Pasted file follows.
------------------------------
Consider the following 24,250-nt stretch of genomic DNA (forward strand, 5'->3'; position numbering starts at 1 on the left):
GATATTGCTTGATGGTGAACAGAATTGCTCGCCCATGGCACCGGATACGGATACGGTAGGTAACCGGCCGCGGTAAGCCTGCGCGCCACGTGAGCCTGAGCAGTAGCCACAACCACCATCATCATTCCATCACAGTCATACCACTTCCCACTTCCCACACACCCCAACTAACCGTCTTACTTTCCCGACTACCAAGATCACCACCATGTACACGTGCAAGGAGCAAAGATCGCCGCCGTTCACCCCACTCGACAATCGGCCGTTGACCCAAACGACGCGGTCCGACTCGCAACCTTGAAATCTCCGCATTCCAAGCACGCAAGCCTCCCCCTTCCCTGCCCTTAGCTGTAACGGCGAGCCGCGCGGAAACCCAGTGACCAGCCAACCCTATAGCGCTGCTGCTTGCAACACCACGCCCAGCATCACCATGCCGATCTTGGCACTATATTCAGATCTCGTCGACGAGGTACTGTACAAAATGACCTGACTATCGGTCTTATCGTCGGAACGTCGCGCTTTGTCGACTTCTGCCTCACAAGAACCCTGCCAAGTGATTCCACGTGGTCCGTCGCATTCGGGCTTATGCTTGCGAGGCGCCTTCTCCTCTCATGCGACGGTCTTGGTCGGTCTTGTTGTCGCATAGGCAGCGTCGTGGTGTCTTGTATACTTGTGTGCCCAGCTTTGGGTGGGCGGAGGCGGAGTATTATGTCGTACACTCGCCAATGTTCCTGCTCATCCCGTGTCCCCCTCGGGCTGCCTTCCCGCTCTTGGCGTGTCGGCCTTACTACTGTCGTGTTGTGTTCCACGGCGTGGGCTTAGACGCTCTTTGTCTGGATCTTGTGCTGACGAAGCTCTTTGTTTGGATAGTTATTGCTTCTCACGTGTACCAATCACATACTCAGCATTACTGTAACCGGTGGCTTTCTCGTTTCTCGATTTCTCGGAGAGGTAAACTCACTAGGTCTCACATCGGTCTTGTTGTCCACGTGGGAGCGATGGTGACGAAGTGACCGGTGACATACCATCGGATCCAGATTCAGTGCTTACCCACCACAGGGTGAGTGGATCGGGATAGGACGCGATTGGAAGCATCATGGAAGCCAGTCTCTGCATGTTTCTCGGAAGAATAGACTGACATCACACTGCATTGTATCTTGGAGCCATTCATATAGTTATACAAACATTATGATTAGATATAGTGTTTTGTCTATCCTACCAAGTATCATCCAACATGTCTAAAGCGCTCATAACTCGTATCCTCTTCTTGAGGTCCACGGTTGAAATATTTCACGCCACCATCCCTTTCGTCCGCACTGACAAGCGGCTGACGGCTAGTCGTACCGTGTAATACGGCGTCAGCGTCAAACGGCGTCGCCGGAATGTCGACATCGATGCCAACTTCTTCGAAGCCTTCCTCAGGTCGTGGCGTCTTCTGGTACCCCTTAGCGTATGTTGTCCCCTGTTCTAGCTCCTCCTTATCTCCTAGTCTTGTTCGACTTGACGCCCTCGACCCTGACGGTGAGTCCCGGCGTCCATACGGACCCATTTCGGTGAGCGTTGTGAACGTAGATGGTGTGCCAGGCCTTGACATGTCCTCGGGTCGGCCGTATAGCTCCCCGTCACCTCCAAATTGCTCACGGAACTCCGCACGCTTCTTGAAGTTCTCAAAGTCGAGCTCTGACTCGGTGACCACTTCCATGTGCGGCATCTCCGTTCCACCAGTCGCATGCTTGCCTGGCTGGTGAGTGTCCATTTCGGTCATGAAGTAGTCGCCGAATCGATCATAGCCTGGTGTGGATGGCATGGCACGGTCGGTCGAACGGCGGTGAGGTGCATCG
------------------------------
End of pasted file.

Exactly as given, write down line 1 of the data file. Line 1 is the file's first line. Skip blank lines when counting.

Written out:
Consider the following 24,250-nt stretch of genomic DNA (forward strand, 5'->3'; position numbering starts at 1 on the left):